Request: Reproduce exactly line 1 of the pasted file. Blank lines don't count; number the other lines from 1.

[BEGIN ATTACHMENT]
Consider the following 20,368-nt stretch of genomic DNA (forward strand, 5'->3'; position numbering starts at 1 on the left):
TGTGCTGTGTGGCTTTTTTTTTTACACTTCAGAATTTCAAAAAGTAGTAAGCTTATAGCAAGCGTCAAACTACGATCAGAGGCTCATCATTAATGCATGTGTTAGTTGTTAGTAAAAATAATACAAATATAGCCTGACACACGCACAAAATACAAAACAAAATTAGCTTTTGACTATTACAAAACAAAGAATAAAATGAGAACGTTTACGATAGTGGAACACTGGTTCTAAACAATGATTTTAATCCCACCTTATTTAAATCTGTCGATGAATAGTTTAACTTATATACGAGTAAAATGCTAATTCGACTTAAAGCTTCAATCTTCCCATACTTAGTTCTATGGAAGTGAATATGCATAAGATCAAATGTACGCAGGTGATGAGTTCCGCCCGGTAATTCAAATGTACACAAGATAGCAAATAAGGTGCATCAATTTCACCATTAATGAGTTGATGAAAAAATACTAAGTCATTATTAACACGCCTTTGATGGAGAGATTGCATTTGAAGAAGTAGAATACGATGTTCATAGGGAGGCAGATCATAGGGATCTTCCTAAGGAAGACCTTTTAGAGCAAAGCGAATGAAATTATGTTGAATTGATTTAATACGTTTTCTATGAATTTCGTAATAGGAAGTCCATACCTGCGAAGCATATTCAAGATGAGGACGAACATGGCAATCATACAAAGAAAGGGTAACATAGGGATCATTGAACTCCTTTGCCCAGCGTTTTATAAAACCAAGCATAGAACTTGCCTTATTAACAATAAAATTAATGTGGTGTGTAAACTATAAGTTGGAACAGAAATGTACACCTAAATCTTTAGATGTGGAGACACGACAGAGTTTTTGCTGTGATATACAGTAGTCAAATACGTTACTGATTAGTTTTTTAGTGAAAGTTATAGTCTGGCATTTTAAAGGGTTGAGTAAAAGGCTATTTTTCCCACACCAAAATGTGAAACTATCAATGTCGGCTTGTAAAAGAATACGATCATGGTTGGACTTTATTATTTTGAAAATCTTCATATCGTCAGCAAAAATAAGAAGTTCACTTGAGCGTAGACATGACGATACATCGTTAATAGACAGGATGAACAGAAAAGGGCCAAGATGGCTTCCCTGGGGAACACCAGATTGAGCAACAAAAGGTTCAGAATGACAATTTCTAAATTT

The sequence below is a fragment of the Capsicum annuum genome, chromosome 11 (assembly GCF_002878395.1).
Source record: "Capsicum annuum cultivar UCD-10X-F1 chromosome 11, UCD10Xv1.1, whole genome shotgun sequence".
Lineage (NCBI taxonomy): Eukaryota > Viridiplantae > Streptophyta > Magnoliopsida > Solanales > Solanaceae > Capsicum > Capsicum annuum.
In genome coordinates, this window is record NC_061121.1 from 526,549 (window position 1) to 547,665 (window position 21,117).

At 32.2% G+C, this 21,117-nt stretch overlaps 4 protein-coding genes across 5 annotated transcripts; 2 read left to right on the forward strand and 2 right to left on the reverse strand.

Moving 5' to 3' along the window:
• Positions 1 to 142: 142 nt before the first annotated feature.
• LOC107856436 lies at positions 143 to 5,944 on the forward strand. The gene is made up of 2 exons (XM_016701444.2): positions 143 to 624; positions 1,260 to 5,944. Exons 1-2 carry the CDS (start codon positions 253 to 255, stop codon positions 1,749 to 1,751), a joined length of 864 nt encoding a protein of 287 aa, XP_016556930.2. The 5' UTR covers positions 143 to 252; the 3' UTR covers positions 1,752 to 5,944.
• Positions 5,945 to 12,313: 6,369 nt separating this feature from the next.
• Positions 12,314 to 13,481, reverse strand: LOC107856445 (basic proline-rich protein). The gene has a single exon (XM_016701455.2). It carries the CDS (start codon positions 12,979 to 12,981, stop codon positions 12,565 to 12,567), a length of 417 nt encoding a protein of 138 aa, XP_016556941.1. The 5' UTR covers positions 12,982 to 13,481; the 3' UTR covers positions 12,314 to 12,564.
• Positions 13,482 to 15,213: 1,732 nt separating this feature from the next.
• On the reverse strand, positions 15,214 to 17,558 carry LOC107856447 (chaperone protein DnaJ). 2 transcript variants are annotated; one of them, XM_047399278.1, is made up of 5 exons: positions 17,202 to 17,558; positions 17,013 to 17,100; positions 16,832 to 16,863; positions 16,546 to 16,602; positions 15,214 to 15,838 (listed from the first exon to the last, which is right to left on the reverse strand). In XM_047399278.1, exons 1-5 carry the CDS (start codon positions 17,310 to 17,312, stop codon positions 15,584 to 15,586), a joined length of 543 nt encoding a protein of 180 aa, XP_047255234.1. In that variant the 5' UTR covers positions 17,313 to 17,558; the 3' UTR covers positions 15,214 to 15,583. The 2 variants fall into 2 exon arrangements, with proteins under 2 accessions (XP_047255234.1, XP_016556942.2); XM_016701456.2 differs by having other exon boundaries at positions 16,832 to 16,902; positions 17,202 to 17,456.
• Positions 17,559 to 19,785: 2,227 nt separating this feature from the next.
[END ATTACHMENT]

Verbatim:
Consider the following 20,368-nt stretch of genomic DNA (forward strand, 5'->3'; position numbering starts at 1 on the left):